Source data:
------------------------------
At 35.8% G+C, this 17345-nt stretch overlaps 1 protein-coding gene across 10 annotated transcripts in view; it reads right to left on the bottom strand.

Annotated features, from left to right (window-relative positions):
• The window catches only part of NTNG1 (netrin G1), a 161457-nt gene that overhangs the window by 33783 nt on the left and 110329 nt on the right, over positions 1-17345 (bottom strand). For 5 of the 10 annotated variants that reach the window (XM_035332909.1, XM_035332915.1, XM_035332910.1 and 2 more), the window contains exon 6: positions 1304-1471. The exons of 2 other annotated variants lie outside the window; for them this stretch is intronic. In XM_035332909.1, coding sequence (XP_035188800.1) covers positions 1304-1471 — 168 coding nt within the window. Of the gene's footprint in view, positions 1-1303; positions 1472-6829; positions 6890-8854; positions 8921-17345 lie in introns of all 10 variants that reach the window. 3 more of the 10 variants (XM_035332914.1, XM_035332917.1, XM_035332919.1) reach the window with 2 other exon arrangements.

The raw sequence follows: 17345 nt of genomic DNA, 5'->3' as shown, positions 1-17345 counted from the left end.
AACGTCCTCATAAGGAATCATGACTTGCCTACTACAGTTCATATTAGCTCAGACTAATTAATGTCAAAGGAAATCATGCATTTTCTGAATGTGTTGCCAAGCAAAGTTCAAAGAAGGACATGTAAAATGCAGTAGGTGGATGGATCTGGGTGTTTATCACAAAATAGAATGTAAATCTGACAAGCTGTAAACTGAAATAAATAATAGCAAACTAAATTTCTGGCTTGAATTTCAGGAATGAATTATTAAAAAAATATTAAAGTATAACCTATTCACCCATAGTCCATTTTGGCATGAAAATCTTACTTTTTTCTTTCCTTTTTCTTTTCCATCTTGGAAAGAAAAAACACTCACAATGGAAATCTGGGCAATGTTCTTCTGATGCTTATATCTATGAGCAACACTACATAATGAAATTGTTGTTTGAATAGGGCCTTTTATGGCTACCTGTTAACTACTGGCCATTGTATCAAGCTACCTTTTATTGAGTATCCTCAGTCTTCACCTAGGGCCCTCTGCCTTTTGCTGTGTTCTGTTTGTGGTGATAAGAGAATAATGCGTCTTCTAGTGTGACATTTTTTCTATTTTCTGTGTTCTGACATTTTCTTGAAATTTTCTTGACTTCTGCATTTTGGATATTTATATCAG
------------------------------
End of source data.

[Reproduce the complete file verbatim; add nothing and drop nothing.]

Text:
At 35.8% G+C, this 17345-nt stretch overlaps 1 protein-coding gene across 10 annotated transcripts in view; it reads right to left on the bottom strand.

Annotated features, from left to right (window-relative positions):
• The window catches only part of NTNG1 (netrin G1), a 161457-nt gene that overhangs the window by 33783 nt on the left and 110329 nt on the right, over positions 1-17345 (bottom strand). For 5 of the 10 annotated variants that reach the window (XM_035332909.1, XM_035332915.1, XM_035332910.1 and 2 more), the window contains exon 6: positions 1304-1471. The exons of 2 other annotated variants lie outside the window; for them this stretch is intronic. In XM_035332909.1, coding sequence (XP_035188800.1) covers positions 1304-1471 — 168 coding nt within the window. Of the gene's footprint in view, positions 1-1303; positions 1472-6829; positions 6890-8854; positions 8921-17345 lie in introns of all 10 variants that reach the window. 3 more of the 10 variants (XM_035332914.1, XM_035332917.1, XM_035332919.1) reach the window with 2 other exon arrangements.

The raw sequence follows: 17345 nt of genomic DNA, 5'->3' as shown, positions 1-17345 counted from the left end.
AACGTCCTCATAAGGAATCATGACTTGCCTACTACAGTTCATATTAGCTCAGACTAATTAATGTCAAAGGAAATCATGCATTTTCTGAATGTGTTGCCAAGCAAAGTTCAAAGAAGGACATGTAAAATGCAGTAGGTGGATGGATCTGGGTGTTTATCACAAAATAGAATGTAAATCTGACAAGCTGTAAACTGAAATAAATAATAGCAAACTAAATTTCTGGCTTGAATTTCAGGAATGAATTATTAAAAAAATATTAAAGTATAACCTATTCACCCATAGTCCATTTTGGCATGAAAATCTTACTTTTTTCTTTCCTTTTTCTTTTCCATCTTGGAAAGAAAAAACACTCACAATGGAAATCTGGGCAATGTTCTTCTGATGCTTATATCTATGAGCAACACTACATAATGAAATTGTTGTTTGAATAGGGCCTTTTATGGCTACCTGTTAACTACTGGCCATTGTATCAAGCTACCTTTTATTGAGTATCCTCAGTCTTCACCTAGGGCCCTCTGCCTTTTGCTGTGTTCTGTTTGTGGTGATAAGAGAATAATGCGTCTTCTAGTGTGACATTTTTTCTATTTTCTGTGTTCTGACATTTTCTTGAAATTTTCTTGACTTCTGCATTTTGGATATTTATATCAG